Transmissions from a Solar Conference

I’ve been at CanSIA’s Solar Canada conference the past two days. I quite enjoyed it, so much so that I want to share some of the key themes I heard while there.

Here goes:

  1. 1.  There were 5000 registered delegates, up from a few hundred a couple years ago – a clear sign of a booming industry.
  2. 2.  In many ways, the conference was very much like any other industry conference: lots of booths staffed by companies, lots of opportunities to network, and numerous panels filled with experts. But there was one major difference: people were talking about climate change, about the future they wish for their children, and about how communities can participate more actively in solar and reap more of the benefits. Solar is big business, but it’s also something these business people are really passionate about.
  3. 3.  Ontario has built the solar supply chain in a remarkably short period of time. Somewhere between 24 and 27 companies now offer solar panels that comply with the domestic content requirements, and between 12 and 14 inverters (the devices needed to translate the DC output from panels into AC needed by our grid) are now available as well. Virtually none of these companies were here a few years ago.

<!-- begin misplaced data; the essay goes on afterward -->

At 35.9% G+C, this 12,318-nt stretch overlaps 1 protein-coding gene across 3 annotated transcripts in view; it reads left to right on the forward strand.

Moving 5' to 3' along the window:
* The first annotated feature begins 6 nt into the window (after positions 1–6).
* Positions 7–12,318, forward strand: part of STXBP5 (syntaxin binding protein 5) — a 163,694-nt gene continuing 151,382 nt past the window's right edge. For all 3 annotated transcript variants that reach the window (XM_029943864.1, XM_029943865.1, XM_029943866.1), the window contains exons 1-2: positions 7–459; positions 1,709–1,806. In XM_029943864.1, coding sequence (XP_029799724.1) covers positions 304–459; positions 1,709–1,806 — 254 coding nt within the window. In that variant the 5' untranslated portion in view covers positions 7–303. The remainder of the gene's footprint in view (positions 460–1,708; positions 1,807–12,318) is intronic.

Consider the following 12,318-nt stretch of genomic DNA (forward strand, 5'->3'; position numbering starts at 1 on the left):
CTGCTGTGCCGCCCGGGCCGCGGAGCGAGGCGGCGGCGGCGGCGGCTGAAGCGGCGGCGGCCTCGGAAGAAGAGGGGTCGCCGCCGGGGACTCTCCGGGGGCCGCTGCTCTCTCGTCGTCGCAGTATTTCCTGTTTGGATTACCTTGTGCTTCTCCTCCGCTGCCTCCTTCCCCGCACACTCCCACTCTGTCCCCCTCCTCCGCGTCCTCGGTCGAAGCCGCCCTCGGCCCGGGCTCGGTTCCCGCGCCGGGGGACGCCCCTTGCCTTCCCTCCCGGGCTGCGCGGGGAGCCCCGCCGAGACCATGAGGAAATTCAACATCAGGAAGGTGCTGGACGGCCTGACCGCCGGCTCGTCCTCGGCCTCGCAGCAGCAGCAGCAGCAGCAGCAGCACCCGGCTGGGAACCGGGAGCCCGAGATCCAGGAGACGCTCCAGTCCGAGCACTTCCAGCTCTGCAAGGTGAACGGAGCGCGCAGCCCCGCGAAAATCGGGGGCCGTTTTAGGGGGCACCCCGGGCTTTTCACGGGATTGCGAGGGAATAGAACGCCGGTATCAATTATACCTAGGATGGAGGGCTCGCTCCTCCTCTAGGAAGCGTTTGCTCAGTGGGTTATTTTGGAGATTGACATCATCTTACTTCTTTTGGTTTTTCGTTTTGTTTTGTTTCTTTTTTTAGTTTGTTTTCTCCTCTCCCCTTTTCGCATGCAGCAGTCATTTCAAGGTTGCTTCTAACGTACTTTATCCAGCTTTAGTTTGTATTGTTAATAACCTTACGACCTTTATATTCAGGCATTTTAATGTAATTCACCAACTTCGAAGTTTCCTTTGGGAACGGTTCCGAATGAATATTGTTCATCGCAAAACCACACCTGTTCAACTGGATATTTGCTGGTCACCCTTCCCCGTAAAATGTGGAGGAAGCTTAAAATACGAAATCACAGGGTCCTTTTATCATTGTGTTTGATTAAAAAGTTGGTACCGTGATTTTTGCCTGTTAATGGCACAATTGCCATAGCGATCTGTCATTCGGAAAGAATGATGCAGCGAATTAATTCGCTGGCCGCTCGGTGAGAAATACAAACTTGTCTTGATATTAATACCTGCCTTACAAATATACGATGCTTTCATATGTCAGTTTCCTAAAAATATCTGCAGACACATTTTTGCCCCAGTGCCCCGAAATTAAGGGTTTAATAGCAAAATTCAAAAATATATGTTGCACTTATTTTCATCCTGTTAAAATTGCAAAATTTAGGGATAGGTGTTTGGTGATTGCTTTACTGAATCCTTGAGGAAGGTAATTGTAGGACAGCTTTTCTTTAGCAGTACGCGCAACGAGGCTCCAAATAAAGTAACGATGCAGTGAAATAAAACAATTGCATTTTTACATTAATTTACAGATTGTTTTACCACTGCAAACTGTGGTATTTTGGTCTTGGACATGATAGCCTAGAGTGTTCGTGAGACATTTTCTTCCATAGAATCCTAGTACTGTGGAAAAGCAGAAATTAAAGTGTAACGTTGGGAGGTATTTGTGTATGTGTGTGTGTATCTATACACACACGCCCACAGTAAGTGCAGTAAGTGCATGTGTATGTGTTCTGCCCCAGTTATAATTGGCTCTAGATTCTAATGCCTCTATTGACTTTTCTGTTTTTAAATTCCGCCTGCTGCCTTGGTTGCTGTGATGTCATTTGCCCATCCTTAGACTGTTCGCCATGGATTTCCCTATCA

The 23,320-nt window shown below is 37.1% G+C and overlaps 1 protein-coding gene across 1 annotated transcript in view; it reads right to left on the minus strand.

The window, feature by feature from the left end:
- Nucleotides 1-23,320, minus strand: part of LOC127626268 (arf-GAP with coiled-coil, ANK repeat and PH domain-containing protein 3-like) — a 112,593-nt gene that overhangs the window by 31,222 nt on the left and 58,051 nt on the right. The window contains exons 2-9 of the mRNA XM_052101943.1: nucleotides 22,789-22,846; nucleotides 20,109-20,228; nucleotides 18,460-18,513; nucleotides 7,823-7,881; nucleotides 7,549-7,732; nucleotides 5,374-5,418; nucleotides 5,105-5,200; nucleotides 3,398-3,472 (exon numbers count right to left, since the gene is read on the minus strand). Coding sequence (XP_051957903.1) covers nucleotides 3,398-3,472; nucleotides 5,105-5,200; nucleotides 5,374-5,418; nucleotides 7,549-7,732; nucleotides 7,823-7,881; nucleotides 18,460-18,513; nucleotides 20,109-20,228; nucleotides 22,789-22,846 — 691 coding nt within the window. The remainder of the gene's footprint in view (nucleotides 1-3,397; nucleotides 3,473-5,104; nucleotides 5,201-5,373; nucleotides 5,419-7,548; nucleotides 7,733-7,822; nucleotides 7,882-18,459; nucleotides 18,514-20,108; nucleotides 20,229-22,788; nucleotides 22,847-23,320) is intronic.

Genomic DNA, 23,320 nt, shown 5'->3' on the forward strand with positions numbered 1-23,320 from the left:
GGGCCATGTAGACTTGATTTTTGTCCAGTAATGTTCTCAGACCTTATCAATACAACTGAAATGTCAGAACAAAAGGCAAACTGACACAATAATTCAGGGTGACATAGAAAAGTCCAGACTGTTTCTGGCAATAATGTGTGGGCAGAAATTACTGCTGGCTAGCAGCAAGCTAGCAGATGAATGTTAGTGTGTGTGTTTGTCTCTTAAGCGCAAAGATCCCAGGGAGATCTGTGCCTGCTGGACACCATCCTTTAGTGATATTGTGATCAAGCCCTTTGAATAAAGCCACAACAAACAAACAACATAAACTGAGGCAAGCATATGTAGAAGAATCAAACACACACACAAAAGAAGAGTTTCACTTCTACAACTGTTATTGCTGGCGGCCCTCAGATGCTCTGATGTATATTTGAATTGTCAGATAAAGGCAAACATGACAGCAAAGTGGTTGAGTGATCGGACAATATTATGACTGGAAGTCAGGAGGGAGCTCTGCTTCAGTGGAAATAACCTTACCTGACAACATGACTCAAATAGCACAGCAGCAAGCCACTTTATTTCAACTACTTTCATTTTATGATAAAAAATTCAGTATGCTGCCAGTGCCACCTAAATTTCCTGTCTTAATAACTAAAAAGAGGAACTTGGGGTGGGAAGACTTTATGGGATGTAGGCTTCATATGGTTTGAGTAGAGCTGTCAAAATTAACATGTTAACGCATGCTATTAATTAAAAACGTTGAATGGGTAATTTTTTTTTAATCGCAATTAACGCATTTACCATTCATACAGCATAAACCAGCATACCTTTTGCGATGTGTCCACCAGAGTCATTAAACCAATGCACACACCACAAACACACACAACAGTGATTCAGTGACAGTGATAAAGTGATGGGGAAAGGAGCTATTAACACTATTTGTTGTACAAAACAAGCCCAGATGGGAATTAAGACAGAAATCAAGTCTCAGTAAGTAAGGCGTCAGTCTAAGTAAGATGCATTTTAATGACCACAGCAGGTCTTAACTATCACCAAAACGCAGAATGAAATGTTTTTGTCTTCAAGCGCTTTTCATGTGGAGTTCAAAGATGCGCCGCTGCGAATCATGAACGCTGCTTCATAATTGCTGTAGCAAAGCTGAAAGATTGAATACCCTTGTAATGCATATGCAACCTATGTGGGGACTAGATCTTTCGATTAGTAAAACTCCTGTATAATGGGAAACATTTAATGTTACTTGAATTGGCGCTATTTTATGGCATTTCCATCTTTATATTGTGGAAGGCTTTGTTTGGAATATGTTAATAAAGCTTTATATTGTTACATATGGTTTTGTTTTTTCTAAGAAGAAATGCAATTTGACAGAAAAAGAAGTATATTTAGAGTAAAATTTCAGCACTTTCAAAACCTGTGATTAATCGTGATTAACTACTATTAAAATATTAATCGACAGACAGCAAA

4. 4.  Ontario’s supply chain now has enough players that any “Ontario premium” attributed to the domestic content requirements is already gone. There may have been a brief period where we were paying a little more for domestically manufactured products, but in the course of just two years, prices have come down and our products are competitive on the global market, which means they can tap into export markets.
  5. 5.  In an increasing number of markets, solar PV is at or near parity when compared with new generation. Parity is achievable here, too, but it will take some more time. Prices have come down significantly already, faster than expected in fact, and they will continue to come down. The subsidies currently in place are temporary.
  6. 6.  A Feed in Tariff (FIT) is the best way to build out renewables, and Ontario’s program is among the best in the world. There have been some challenges, no doubt, but the Province is currently undertaking a review of the FIT program and they have an opportunity to improve it. All eyes are on Ontario; if the review goes well, the pressure will be on other provinces to follow Ontario’s lead.
  7. 7.  Everyone agreed that solar is the way of the future. The question is how quickly will that future arrive, and who will be the leading nations and jurisdictions at that time. With the Green Energy Act, Ontario has positioned itself to be among the leaders.

Now, we have to improve the program and stay the course.